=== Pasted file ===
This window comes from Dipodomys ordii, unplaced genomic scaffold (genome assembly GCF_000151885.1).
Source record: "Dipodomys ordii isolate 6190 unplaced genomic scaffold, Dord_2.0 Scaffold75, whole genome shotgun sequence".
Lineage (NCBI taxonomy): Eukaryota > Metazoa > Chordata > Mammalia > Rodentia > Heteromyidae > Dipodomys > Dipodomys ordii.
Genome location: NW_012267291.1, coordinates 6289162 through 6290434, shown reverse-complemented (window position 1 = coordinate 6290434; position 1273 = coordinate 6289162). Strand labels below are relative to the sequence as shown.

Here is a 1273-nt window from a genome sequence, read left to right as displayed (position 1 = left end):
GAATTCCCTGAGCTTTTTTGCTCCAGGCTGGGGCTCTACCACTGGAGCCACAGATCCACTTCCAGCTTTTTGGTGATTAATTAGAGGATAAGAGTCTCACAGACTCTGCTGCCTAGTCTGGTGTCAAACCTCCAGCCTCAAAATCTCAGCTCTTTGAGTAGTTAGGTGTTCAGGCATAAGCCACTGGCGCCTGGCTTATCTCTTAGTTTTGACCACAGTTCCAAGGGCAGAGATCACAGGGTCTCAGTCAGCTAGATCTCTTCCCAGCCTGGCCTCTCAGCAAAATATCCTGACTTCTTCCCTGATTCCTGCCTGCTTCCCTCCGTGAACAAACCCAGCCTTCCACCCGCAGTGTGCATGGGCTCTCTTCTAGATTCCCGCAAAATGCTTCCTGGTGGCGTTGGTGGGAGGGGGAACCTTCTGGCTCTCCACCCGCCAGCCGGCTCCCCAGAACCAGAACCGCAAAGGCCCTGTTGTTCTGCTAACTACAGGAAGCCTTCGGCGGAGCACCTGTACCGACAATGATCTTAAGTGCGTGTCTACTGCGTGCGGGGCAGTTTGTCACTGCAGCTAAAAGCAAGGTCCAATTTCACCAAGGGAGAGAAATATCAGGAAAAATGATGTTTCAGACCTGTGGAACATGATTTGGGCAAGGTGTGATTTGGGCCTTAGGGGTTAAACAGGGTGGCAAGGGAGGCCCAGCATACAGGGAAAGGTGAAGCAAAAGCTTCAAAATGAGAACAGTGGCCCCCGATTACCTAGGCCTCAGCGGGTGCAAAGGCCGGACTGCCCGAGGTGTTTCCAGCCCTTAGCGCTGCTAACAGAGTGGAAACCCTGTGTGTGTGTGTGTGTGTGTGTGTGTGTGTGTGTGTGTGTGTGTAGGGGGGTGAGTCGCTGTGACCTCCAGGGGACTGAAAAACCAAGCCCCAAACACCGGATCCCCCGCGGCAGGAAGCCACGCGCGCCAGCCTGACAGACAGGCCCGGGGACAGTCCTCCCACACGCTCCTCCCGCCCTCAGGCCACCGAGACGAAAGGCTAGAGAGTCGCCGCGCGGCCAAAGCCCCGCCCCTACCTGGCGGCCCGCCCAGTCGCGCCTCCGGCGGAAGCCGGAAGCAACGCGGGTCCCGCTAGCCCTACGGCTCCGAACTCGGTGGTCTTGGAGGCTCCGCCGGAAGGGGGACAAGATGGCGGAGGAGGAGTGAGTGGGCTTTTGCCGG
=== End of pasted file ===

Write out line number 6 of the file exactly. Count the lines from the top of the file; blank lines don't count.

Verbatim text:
GAATTCCCTGAGCTTTTTTGCTCCAGGCTGGGGCTCTACCACTGGAGCCACAGATCCACTTCCAGCTTTTTGGTGATTAATTAGAGGATAAGAGTCTCACAGACTCTGCTGCCTAGTCTGGTGTCAAACCTCCAGCCTCAAAATCTCAGCTCTTTGAGTAGTTAGGTGTTCAGGCATAAGCCACTGGCGCCTGGCTTATCTCTTAGTTTTGACCACAGTTCCAAGGGCAGAGATCACAGGGTCTCAGTCAGCTAGATCTCTTCCCAGCCTGGCCTCTCAGCAAAATATCCTGACTTCTTCCCTGATTCCTGCCTGCTTCCCTCCGTGAACAAACCCAGCCTTCCACCCGCAGTGTGCATGGGCTCTCTTCTAGATTCCCGCAAAATGCTTCCTGGTGGCGTTGGTGGGAGGGGGAACCTTCTGGCTCTCCACCCGCCAGCCGGCTCCCCAGAACCAGAACCGCAAAGGCCCTGTTGTTCTGCTAACTACAGGAAGCCTTCGGCGGAGCACCTGTACCGACAATGATCTTAAGTGCGTGTCTACTGCGTGCGGGGCAGTTTGTCACTGCAGCTAAAAGCAAGGTCCAATTTCACCAAGGGAGAGAAATATCAGGAAAAATGATGTTTCAGACCTGTGGAACATGATTTGGGCAAGGTGTGATTTGGGCCTTAGGGGTTAAACAGGGTGGCAAGGGAGGCCCAGCATACAGGGAAAGGTGAAGCAAAAGCTTCAAAATGAGAACAGTGGCCCCCGATTACCTAGGCCTCAGCGGGTGCAAAGGCCGGACTGCCCGAGGTGTTTCCAGCCCTTAGCGCTGCTAACAGAGTGGAAACCCTGTGTGTGTGTGTGTGTGTGTGTGTGTGTGTGTGTGTGTGTGTGTAGGGGGGTGAGTCGCTGTGACCTCCAGGGGACTGAAAAACCAAGCCCCAAACACCGGATCCCCCGCGGCAGGAAGCCACGCGCGCCAGCCTGACAGACAGGCCCGGGGACAGTCCTCCCACACGCTCCTCCCGCCCTCAGGCCACCGAGACGAAAGGCTAGAGAGTCGCCGCGCGGCCAAAGCCCCGCCCCTACCTGGCGGCCCGCCCAGTCGCGCCTCCGGCGGAAGCCGGAAGCAACGCGGGTCCCGCTAGCCCTACGGCTCCGAACTCGGTGGTCTTGGAGGCTCCGCCGGAAGGGGGACAAGATGGCGGAGGAGGAGTGAGTGGGCTTTTGCCGG